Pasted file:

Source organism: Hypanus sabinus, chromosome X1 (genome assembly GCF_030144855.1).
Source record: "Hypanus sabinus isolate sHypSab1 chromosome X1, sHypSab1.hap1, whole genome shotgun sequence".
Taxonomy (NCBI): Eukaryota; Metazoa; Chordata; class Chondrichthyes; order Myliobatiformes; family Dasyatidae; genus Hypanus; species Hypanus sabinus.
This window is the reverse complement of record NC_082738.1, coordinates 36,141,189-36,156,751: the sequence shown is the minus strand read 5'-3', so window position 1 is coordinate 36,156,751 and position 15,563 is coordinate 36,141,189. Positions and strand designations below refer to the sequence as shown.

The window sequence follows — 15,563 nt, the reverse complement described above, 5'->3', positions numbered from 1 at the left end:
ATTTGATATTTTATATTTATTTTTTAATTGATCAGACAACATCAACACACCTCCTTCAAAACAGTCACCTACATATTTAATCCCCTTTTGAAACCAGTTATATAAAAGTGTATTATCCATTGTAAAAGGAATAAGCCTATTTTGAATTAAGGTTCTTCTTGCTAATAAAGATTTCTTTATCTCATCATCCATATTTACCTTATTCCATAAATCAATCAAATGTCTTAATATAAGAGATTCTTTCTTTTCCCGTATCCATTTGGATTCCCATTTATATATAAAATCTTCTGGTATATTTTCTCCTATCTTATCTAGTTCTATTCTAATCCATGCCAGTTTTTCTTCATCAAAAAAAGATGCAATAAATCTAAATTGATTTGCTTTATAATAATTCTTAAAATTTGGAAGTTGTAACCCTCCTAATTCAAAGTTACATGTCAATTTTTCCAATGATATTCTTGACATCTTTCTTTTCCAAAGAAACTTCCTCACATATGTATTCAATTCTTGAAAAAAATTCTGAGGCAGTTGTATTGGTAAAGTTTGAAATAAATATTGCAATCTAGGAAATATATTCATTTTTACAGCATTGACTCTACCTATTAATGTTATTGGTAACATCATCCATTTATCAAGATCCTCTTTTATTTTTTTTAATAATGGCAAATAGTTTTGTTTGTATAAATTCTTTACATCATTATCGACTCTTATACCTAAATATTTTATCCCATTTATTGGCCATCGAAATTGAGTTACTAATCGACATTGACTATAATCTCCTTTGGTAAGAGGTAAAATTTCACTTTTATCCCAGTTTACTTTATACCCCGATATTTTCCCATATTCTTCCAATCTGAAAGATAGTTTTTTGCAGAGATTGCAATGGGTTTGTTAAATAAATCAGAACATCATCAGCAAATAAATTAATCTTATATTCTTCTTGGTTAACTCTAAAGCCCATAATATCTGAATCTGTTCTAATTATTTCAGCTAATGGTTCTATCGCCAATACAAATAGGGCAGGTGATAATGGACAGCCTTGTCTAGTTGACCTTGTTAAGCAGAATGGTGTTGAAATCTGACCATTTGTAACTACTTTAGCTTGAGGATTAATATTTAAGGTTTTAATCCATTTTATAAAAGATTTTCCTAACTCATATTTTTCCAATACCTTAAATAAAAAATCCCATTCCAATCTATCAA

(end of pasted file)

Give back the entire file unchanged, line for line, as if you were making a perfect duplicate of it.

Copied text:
Source organism: Hypanus sabinus, chromosome X1 (genome assembly GCF_030144855.1).
Source record: "Hypanus sabinus isolate sHypSab1 chromosome X1, sHypSab1.hap1, whole genome shotgun sequence".
Taxonomy (NCBI): Eukaryota; Metazoa; Chordata; class Chondrichthyes; order Myliobatiformes; family Dasyatidae; genus Hypanus; species Hypanus sabinus.
This window is the reverse complement of record NC_082738.1, coordinates 36,141,189-36,156,751: the sequence shown is the minus strand read 5'-3', so window position 1 is coordinate 36,156,751 and position 15,563 is coordinate 36,141,189. Positions and strand designations below refer to the sequence as shown.

The window sequence follows — 15,563 nt, the reverse complement described above, 5'->3', positions numbered from 1 at the left end:
ATTTGATATTTTATATTTATTTTTTAATTGATCAGACAACATCAACACACCTCCTTCAAAACAGTCACCTACATATTTAATCCCCTTTTGAAACCAGTTATATAAAAGTGTATTATCCATTGTAAAAGGAATAAGCCTATTTTGAATTAAGGTTCTTCTTGCTAATAAAGATTTCTTTATCTCATCATCCATATTTACCTTATTCCATAAATCAATCAAATGTCTTAATATAAGAGATTCTTTCTTTTCCCGTATCCATTTGGATTCCCATTTATATATAAAATCTTCTGGTATATTTTCTCCTATCTTATCTAGTTCTATTCTAATCCATGCCAGTTTTTCTTCATCAAAAAAAGATGCAATAAATCTAAATTGATTTGCTTTATAATAATTCTTAAAATTTGGAAGTTGTAACCCTCCTAATTCAAAGTTACATGTCAATTTTTCCAATGATATTCTTGACATCTTTCTTTTCCAAAGAAACTTCCTCACATATGTATTCAATTCTTGAAAAAAATTCTGAGGCAGTTGTATTGGTAAAGTTTGAAATAAATATTGCAATCTAGGAAATATATTCATTTTTACAGCATTGACTCTACCTATTAATGTTATTGGTAACATCATCCATTTATCAAGATCCTCTTTTATTTTTTTTAATAATGGCAAATAGTTTTGTTTGTATAAATTCTTTACATCATTATCGACTCTTATACCTAAATATTTTATCCCATTTATTGGCCATCGAAATTGAGTTACTAATCGACATTGACTATAATCTCCTTTGGTAAGAGGTAAAATTTCACTTTTATCCCAGTTTACTTTATACCCCGATATTTTCCCATATTCTTCCAATCTGAAAGATAGTTTTTTGCAGAGATTGCAATGGGTTTGTTAAATAAATCAGAACATCATCAGCAAATAAATTAATCTTATATTCTTCTTGGTTAACTCTAAAGCCCATAATATCTGAATCTGTTCTAATTATTTCAGCTAATGGTTCTATCGCCAATACAAATAGGGCAGGTGATAATGGACAGCCTTGTCTAGTTGACCTTGTTAAGCAGAATGGTGTTGAAATCTGACCATTTGTAACTACTTTAGCTTGAGGATTAATATTTAAGGTTTTAATCCATTTTATAAAAGATTTTCCTAACTCATATTTTTCCAATACCTTAAATAAAAAATCCCATTCCAATCTATCAA